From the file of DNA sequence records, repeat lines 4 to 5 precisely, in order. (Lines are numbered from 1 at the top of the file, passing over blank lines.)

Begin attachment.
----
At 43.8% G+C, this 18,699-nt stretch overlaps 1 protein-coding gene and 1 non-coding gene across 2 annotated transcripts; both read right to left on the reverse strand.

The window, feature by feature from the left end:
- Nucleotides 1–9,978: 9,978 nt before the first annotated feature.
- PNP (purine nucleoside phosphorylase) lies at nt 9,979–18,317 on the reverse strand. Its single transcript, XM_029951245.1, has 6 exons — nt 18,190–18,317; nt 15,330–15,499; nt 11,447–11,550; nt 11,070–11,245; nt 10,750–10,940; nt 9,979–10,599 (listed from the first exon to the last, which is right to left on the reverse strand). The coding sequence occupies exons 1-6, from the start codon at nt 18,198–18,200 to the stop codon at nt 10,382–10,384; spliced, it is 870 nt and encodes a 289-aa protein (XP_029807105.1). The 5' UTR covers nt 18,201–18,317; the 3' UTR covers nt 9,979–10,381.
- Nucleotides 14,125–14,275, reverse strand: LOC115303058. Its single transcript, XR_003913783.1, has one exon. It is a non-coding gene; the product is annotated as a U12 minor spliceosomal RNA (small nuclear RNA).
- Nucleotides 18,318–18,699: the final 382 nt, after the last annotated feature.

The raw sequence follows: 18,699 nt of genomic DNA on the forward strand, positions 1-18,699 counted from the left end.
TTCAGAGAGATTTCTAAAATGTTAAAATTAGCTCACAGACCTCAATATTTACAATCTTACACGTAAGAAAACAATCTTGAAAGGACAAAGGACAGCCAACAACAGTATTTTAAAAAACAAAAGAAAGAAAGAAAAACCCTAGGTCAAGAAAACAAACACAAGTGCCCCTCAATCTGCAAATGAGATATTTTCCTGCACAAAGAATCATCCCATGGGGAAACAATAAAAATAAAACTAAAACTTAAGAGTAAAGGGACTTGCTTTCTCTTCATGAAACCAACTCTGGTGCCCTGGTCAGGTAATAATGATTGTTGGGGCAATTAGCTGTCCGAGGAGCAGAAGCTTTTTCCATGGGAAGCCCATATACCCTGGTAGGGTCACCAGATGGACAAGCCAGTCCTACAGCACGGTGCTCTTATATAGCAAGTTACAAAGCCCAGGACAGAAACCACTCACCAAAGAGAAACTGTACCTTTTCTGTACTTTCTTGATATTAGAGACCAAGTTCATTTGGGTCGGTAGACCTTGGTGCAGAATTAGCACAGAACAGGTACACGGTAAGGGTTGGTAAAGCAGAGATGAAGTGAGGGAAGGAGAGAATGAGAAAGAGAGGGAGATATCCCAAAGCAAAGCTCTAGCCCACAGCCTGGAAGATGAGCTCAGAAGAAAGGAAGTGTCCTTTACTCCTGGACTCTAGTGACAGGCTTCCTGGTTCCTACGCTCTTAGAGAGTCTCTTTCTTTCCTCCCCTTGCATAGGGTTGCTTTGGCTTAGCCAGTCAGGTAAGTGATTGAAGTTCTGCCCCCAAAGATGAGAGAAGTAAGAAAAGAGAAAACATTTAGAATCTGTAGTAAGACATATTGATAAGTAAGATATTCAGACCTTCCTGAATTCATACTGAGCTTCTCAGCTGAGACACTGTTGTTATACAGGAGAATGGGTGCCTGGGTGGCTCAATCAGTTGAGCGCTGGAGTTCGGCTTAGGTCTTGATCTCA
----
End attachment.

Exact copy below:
- PNP (purine nucleoside phosphorylase) lies at nt 9,979–18,317 on the reverse strand. Its single transcript, XM_029951245.1, has 6 exons — nt 18,190–18,317; nt 15,330–15,499; nt 11,447–11,550; nt 11,070–11,245; nt 10,750–10,940; nt 9,979–10,599 (listed from the first exon to the last, which is right to left on the reverse strand). The coding sequence occupies exons 1-6, from the start codon at nt 18,198–18,200 to the stop codon at nt 10,382–10,384; spliced, it is 870 nt and encodes a 289-aa protein (XP_029807105.1). The 5' UTR covers nt 18,201–18,317; the 3' UTR covers nt 9,979–10,381.
- Nucleotides 14,125–14,275, reverse strand: LOC115303058. Its single transcript, XR_003913783.1, has one exon. It is a non-coding gene; the product is annotated as a U12 minor spliceosomal RNA (small nuclear RNA).